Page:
During his philanthropist life Edhi witnessed quite a few ups and downs in Pakistan and elsewhere in the world. In the early 1980s he was arrested by Israeli troops while entering Lebanon. In 2006, he was detained in Toronto, Canada, for 16 hours. In January 2008, US immigration officials interrogated Edhi at the John F. Kennedy Airport in New York for over eight hours, and seized his passport and other documents. When asked about the frequent detention Edhi said “The only explanation I can think of is my beard and my dress.”
While in Pakistan he was continuously threatened and harassed for his noble cause. Many a times, he complained publicly that few extremist outfits and an ethnic party were creating hurdles for him and threatening him. Though he was afraid of taking the direct name but it was very clear that he was referring to MQM who would not let anyone else to collect donations, casings and extortion. He openly took the names of Hamid Gul and Imran Khan for harassing him. The cricketer turned politician Imran Khan’s political rivals exploited the news while twisting it. When enquired it was found that it was General Imran Ullah Khan in fact who was appointed by Benazir as Governor Balochistan and had soft corner for the PPP.
On 25 June 2013, Edhi’s kidneys failed; it was announced that he would be on dialysis for the rest of his life unless he found a kidney donor. Edhi died on 8 July 2016 at the age of 88 due to kidney failure after having been placed on a ventilator. His last wishes included the request that his organs were to be donated but due to his ill health, only his corneas were suitable. He was laid to rest at the Edhi Village Karachi.
Reactions to his death came from several high-ranking Pakistani officials, most notably the COAS General Raheel Sharif who personally supervised the arrangements for a state funeral for a legend. Unfortunately no prominent political figure could pick the courage to attend that funeral. Prime Minister Nawaz Sharif tendered a health excuse while Asif Zardari preferred to stay abroad and so did Bilawal. Nevertheless, the Army ensured an unforgettable send off to the messiah. It was a state honour given to Edhi in the shape of guard of honour and 19-gun-salute. He was only the third Pakistani to receive the historical gun carriage funeral only after Quaid e Azam and Zia ul Haq. The army bashers didn’t spare even this moment to bash and once again stooped low and blamed the forces for hijacking the coffin and keeping the political elite in background, however, truth is known to all and sundries that how popular the political elite of Pakistan is. The country’s head of the army, Raheel Sharif, called him a “true humanitarian.”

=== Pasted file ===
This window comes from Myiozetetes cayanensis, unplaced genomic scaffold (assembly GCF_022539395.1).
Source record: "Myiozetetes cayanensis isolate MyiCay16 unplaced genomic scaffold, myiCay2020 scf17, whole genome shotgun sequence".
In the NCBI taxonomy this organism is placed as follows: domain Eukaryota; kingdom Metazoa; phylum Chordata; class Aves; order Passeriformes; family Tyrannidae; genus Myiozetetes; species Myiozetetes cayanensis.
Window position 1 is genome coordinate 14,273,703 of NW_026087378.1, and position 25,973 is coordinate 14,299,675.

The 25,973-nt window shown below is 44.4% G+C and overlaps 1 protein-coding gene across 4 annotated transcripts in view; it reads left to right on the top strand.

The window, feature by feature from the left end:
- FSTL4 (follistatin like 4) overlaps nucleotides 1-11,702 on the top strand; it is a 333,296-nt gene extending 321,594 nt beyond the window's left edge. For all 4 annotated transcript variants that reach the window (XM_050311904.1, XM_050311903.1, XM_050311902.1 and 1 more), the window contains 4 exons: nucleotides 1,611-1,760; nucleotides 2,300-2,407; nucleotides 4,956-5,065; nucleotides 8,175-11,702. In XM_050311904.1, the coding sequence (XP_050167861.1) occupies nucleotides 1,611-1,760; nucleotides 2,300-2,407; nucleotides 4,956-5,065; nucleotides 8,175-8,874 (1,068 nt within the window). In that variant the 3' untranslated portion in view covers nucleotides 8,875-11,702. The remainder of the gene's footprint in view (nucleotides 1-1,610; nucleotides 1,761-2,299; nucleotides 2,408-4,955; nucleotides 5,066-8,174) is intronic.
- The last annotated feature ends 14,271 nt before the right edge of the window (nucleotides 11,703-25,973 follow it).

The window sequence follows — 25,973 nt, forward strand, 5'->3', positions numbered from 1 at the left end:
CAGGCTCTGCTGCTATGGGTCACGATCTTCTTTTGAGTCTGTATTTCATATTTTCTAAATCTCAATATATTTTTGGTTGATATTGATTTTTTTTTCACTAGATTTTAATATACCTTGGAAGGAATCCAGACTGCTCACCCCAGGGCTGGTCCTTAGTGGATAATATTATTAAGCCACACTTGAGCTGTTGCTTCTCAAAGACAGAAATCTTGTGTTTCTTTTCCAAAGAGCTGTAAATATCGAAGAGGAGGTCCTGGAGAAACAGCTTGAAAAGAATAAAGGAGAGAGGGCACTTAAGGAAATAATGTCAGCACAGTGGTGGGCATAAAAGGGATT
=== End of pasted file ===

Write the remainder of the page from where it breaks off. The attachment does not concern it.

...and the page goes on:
Abdul Sattar Edhi didn’t forget to do the last favour before departing for his eternal abode and donated his eyes to the blind people before his death. The only regret is that alas! He should have donated those to the blind and heartless leaders of Pakistan.